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Santa Fe Season Opens With Witty ‘Falstaff’


by Olin Chism 28 Jun 2008

That endearing old rogue Falstaff blustered his way through opening night of the Santa Fe Opera’s season Friday. Led by a baritone who seemed born for the part (that is, if anyone could be born Falstaff), the cast gave a lively and witty performance of Verdi’s final opera. The star of the show was decisively […]

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That endearing old rogue Falstaff blustered his way through opening night of the Santa Fe Opera’s season Friday. Led by a baritone who seemed born for the part (that is, if anyone could be born Falstaff), the cast gave a lively and witty performance of Verdi’s final opera.

The star of the show was decisively French baritone Laurent Naouri, who will be singing Falstaff through July 11; afterward Anthony Michaels-Moore will take the part. Through costuming, makeup and acting wizardry, Naouri was transformed into the fat, balding, dissolute old knight (I’ve been told that this is far from the real Naouri. If you met him on the street afterward, you wouldn’t recognize him). Naouri has a virile and polished baritone voice and works well in the ensemble cast. Outrageously vain and supremely self-confident despite his setbacks, he stays a winner (of sorts) to the end.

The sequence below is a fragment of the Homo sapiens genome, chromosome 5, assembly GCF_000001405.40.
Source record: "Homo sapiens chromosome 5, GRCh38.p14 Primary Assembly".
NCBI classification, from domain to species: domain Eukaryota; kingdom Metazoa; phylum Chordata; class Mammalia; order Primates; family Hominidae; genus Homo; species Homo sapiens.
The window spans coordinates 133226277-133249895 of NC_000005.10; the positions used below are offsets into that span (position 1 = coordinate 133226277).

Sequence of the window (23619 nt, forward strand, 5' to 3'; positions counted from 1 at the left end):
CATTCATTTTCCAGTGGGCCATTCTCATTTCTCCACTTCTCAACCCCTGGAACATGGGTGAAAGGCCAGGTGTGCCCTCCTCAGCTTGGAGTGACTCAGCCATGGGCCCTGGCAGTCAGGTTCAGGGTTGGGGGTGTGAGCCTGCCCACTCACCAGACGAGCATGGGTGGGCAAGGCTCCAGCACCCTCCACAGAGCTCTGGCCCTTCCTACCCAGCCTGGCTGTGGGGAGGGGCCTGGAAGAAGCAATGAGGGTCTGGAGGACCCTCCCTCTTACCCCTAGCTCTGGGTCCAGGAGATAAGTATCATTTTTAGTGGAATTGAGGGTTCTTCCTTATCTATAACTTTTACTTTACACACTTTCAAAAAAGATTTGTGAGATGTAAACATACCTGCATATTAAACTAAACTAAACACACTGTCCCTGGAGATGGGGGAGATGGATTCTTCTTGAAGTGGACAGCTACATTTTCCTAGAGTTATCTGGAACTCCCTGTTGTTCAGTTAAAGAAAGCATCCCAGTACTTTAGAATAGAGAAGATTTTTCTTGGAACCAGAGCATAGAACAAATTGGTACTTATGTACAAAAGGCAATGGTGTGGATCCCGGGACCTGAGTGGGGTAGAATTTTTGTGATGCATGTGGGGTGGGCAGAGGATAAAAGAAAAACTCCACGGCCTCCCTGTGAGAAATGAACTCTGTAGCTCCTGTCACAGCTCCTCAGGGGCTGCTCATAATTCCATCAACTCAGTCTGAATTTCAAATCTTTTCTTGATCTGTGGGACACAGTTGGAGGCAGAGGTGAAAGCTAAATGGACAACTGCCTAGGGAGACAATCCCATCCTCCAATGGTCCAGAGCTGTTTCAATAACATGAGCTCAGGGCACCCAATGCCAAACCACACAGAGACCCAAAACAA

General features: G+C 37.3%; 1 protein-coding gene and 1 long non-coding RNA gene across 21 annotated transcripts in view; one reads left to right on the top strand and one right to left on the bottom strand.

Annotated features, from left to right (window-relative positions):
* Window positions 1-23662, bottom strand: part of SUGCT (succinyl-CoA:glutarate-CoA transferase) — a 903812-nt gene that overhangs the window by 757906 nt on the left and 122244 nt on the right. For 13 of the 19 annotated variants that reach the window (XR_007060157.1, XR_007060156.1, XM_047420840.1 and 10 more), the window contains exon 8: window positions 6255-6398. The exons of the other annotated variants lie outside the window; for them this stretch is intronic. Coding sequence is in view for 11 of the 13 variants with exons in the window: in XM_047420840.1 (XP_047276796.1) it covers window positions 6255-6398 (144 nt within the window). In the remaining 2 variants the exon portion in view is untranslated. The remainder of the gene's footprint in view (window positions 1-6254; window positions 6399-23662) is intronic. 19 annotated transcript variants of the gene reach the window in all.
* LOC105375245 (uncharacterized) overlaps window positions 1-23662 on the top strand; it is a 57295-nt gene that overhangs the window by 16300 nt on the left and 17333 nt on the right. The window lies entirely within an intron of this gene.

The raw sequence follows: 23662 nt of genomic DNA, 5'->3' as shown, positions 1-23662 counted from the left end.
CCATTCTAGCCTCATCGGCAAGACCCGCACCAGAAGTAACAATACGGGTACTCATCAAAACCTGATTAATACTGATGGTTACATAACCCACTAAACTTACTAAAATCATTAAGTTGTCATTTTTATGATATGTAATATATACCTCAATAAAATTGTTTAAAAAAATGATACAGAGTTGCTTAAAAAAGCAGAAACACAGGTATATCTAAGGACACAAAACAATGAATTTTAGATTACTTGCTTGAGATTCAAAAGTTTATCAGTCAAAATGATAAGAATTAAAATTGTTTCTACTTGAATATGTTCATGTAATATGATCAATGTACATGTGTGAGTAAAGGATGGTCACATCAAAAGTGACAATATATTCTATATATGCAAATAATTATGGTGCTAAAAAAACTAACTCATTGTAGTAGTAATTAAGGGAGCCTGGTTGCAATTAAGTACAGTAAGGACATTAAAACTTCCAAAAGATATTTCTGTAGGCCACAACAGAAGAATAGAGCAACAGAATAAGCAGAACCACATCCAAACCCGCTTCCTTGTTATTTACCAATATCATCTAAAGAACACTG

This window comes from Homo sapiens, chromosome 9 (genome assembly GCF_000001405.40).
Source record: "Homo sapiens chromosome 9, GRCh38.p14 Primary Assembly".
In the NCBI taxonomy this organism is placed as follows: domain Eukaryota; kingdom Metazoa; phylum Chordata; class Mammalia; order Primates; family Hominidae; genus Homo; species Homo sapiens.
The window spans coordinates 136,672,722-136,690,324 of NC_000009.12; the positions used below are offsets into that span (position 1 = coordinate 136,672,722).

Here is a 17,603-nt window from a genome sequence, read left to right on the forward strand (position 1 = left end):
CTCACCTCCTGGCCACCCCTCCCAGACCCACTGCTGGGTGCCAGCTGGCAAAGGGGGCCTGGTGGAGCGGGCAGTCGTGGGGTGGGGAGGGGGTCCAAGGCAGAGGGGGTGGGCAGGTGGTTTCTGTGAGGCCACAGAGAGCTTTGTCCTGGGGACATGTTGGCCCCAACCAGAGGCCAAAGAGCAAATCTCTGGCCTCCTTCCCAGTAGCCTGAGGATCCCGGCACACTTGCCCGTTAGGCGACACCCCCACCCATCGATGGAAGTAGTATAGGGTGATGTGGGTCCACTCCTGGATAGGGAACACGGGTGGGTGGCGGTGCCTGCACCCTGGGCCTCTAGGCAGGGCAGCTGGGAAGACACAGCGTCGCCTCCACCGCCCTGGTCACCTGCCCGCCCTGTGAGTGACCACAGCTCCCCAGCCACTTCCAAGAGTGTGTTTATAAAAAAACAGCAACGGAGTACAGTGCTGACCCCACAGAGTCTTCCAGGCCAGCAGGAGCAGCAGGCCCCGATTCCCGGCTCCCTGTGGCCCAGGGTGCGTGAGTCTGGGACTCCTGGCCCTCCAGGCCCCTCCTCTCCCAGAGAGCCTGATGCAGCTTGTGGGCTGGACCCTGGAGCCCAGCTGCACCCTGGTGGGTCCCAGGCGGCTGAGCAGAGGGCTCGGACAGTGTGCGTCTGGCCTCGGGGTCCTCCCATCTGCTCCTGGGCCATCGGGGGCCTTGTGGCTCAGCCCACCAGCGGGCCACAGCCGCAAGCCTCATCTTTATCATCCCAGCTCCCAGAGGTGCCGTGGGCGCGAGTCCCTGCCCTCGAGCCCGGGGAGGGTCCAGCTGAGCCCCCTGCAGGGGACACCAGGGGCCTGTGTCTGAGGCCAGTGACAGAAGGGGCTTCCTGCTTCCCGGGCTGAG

With the exception of the Fenton of Norman Reinhardt, who was vocally a little below the level of the rest (though he was believable enough as a handsome young lover), this was a top-notch cast who sang well and worked beautifully as a collaborative ensemble.

I was especially taken with the Mistress Quickly of Nancy Maultsby, the Alice Ford of Claire Rutter and the Nannetta of Laura Giordano, but the rest of the cast were a group of pros, both vocally and theatrically. They included Kelly O’Connor (Meg Page), Franco Pomponi (Ford), Keith Jameson (Bardolph), Wilbur Pauley (Pistol) and Corey Bix (Dr. Caius).

The cast members could not have interacted as effectively as they did without the fine direction of Kevin Newbury.

The sets by Allen Moyer, the costumes of Clare Mitchell and the lighting of Duane Schuler were also a plus. The opera opens with a small, makeshift red curtain shielding the quarters of Falstaff. This suggests a play within a play, though the idea is not carried forward. Falstaff’s room is a ramshackle mess, contrasting sharply with the elegant house of the Fords. A huge, spooky dead tree is the focal point of the final act. A clever element is the Elizabethan street scene formed by a row of miniature houses across the top of the set in all acts. There is even an Elizabethan birdhouse in a garden.

The orchestra under Paolo Arrivabeni’s direction gave a superb performance. There was one negative, or series of negatives: Ensemble numbers drifted out of sync on several occasions.

The performance was clearly a hit with the audience. There was frequent laughter and heavy applause at the end. The laughter was one more bit of evidence, if any were needed, that projecting translations immensely enhances the enjoyment of opera. In the old days, the audience would have sat deadpan through the evening. Santa Fe’s projection system, like the Metropolitan Opera’s, is close to ideal: Each person sees the text on the back of the seat in front, and can turn the projection on or off at will.

The remainder of Santa Fe’s season includes The Marriage of Figaro, Billy Budd, Radamisto by Handel, and Adriana Mater by Kaija Saariaho. Performances continue through Aug. 23.

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